Hundreds of Palestinians jailed in Israel go on hunger strike

21 April, 2017, 20:53 | Author: Valerie Burke

There are now 6,300 Palestinian political prisoners, 500 of them in administrative detention, according to the Palestinian prisoners' rights group, Addameer.

Mr Fares said hundreds of prisoners launched a 28-day strike in 2012.

Palestinian families seeking to visit their imprisoned relatives require permits to enter into Israel, which are usually given selectively and declined during Israeli army border closings.

Protests in support of the prisoners were held in the occupied West Bank on the first day of the strike on Monday, with youths clashing with Israeli security forces in Bethlehem.

Palestinians termed the open-ended strike a protest against poor conditions and an Israeli policy of detention without trial that has been applied against thousands since the 1980s.

Strikers have also said they want access to more television channels and compassionate release for disabled prisoners or those sufferings from chronic illnesses.

Furthermore, the Palestinian Detainees' Committee and the Palestinian Prisoner Society have reported that the prison authority in Galboa' Israeli prison has prevented the lawyers from visiting with hunger striking detainees.

Similar protests were held throughout the West Bank and Gaza Strip. Over the years, polls have indicated that Barghouti is the most popular choice among Palestinians to succeed current PA head Mahmoud Abbas.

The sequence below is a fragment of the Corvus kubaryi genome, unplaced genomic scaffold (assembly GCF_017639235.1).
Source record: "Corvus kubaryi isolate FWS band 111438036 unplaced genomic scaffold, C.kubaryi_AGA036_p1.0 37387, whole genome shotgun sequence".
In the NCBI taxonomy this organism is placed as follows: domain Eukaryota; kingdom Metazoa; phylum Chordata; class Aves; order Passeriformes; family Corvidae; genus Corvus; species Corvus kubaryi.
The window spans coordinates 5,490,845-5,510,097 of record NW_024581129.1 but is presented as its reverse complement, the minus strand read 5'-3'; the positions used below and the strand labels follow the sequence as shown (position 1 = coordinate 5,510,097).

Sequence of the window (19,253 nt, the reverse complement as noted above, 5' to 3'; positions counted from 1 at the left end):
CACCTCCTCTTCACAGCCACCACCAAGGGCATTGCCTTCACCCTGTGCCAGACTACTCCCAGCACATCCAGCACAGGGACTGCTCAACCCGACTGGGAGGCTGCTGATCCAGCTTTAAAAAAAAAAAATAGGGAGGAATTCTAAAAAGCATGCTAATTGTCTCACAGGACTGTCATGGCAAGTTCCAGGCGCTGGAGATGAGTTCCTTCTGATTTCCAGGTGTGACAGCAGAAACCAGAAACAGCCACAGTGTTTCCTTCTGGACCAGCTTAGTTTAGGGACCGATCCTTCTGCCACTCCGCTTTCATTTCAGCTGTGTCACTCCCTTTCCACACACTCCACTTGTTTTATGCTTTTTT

In an interview on Monday with the Times's editorial board, Mansour also said he had spoken by telephone with Barghouti's wife and quoted her as saying that "we hope this hunger strike will be short" and that the Israelis would grant the strikers' demands.

Barghouti began to call for a strike after talks between prisoners' representatives and the Israel Prisons Service - on improving prison conditions - reached an impasse.

Responding to Barghouti's hunger strike, Yisrael Katz, Israeli intelligence minister, described the Palestinian leader as a "despicable murderer" and called for the "death penalty for terrorists".

Convicted Fatah terrorist Marwan Barghouti (center) is escorted by Israeli police into the Jerusalem Magistrate's Court to testify as part of a U.S. civil lawsuit against the Palestinian leadership, in January 2012.

In an op-ed published in The New York Times, Barghouti wrote Israeli prisons have become the "cradle of a lasting movement for Palestinian self-determination". Their plight raised tensions between the Palestinian public and Israeli authorities.

Barghouti, the strike leader, is prominent in the Fatah movement of Western-backed Palestinian President Abbas.

According to figures from the PNA, about 6,500 Palestinians are in 22 Israeli prisons and in detention centres, including 300 minors, 12 lawmakers and 28 journalists.

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